Sounds as Good as It Looks

Seiji Ozawa Hall, at Tanglewood, is modeled on the world's few great concert halls.

The story of the Boston Symphony Orchestra's new Seiji Ozawa Hall, at Tanglewood, in western Massachusetts, reads like a Hollywood movie--a movie not Oliver Stone. A famous big-city symphony orchestra decides to build a new concert hall at its rural summer facility, in addition to the one where the full orchestra performs. This hall will accommodate students, serve as a summer recording studio, and, most of all, be a perfect place to hear chamber music, small ensembles, and the student orchestra. An architect must be found to create a beautiful building--one that not only looks good but also sounds good. A list of prospective architects is drawn up. It consists of the most celebrated practitioners in the country and, because this is an orchestra that believes in blind auditions for unseasoned musicians, several young up-and-comers. Finally seven architects are invited to be interviewed. (Here is an opportunity for several cameo roles. Let us cast Brian Dennehy, who was the convincing star of Peter Greenaway's, and Richard Gere, who also once wielded a T square on film.) Gruff and rumpled, handsome and Armani-suited, the architects make their presentations to the orchestra committee, displaying portfolios bulging with photographs of impressive museums, dramatic corporate headquarters, and, of course, eye-popping concert halls.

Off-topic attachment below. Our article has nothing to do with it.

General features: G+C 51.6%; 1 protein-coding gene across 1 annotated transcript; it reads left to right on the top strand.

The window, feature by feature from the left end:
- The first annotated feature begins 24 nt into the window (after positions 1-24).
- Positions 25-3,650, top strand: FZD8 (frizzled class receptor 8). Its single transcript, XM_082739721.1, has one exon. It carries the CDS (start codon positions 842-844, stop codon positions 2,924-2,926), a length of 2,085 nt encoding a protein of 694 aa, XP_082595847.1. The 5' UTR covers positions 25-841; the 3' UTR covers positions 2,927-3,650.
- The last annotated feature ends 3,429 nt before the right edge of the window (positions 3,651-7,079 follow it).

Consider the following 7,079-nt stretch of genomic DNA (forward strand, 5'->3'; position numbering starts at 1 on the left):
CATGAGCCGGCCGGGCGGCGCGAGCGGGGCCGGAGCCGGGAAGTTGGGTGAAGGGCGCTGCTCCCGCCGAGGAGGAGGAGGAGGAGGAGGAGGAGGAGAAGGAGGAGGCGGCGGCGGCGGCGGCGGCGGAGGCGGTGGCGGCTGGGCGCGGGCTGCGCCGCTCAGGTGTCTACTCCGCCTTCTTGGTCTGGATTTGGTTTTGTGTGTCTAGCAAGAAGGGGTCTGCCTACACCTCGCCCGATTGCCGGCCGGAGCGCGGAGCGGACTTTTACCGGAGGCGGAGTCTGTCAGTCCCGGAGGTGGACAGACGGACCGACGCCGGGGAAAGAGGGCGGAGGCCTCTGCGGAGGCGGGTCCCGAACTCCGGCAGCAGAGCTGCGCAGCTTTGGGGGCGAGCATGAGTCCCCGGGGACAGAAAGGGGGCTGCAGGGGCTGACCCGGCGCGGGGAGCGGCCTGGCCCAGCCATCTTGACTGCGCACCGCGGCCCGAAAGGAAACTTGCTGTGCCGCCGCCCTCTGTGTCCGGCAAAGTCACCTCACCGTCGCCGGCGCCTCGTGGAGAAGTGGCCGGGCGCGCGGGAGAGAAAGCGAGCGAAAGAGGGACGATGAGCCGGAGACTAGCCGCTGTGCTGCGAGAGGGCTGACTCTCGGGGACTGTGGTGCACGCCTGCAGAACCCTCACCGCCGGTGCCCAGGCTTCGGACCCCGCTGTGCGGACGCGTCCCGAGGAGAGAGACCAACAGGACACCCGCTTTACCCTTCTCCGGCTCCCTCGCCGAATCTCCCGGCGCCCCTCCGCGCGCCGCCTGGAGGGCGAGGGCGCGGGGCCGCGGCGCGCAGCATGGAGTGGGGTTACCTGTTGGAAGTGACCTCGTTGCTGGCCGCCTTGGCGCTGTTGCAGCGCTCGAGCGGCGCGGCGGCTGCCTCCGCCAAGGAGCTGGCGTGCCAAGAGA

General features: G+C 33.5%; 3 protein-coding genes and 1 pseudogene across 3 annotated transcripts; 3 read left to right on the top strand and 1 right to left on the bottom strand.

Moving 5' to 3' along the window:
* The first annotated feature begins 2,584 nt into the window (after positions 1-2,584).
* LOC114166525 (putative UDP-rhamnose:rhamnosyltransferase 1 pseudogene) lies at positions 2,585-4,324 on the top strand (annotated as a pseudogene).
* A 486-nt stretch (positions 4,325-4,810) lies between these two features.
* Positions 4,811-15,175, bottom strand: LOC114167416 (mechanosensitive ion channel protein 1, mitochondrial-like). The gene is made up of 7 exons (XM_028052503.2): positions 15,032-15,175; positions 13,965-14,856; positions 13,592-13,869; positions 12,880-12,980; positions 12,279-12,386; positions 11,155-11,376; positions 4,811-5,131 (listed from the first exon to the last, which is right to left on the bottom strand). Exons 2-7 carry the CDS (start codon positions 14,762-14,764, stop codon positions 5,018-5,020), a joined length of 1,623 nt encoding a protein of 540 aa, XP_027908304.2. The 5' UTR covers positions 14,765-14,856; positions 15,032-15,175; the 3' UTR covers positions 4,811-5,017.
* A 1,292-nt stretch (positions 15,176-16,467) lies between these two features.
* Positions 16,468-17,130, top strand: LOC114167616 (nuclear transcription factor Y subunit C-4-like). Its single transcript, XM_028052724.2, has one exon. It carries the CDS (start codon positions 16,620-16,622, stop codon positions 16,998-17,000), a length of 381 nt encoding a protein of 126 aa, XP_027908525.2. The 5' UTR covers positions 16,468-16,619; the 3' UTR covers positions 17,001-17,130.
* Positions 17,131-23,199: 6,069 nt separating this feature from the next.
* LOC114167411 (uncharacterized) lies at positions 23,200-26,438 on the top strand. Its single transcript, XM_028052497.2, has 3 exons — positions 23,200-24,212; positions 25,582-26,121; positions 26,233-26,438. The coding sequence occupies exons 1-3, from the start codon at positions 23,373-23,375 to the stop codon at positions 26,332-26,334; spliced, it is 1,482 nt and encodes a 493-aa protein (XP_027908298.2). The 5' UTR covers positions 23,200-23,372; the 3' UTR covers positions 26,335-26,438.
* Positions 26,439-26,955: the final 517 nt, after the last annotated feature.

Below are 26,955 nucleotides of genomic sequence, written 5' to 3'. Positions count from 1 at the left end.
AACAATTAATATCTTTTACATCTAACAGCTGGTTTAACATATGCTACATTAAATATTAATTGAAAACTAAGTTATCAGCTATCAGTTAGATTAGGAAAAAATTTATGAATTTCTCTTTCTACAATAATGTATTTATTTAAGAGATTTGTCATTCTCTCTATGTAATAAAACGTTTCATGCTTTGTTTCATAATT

Surprisingly, one of the unseasoned newcomers is among the chosen seven. (Tom Hanks has the Jimmy Stewart role.) He is hampered by never having built a concert hall, so he shows his latest project instead--affordable housing on the waterfront. Then he makes a fervent speech about the rural site of the new hall--its landscape, its spirit, its ambiance. He talks about the kind of building he thinks the orchestra needs: open, informal, yet reflecting the intensity of the music. It shouldn't overpower the place, he warns, and he calls it a background building. (This is a fine set piece: the earnest and impassioned architect confronting the attentive but skeptical committee of civic leaders, retired businessmen, and wealthy socialites.) Finally our hero returns to his office. He is dejected. The committee appeared interested, but what chance does he have against the architectural stars?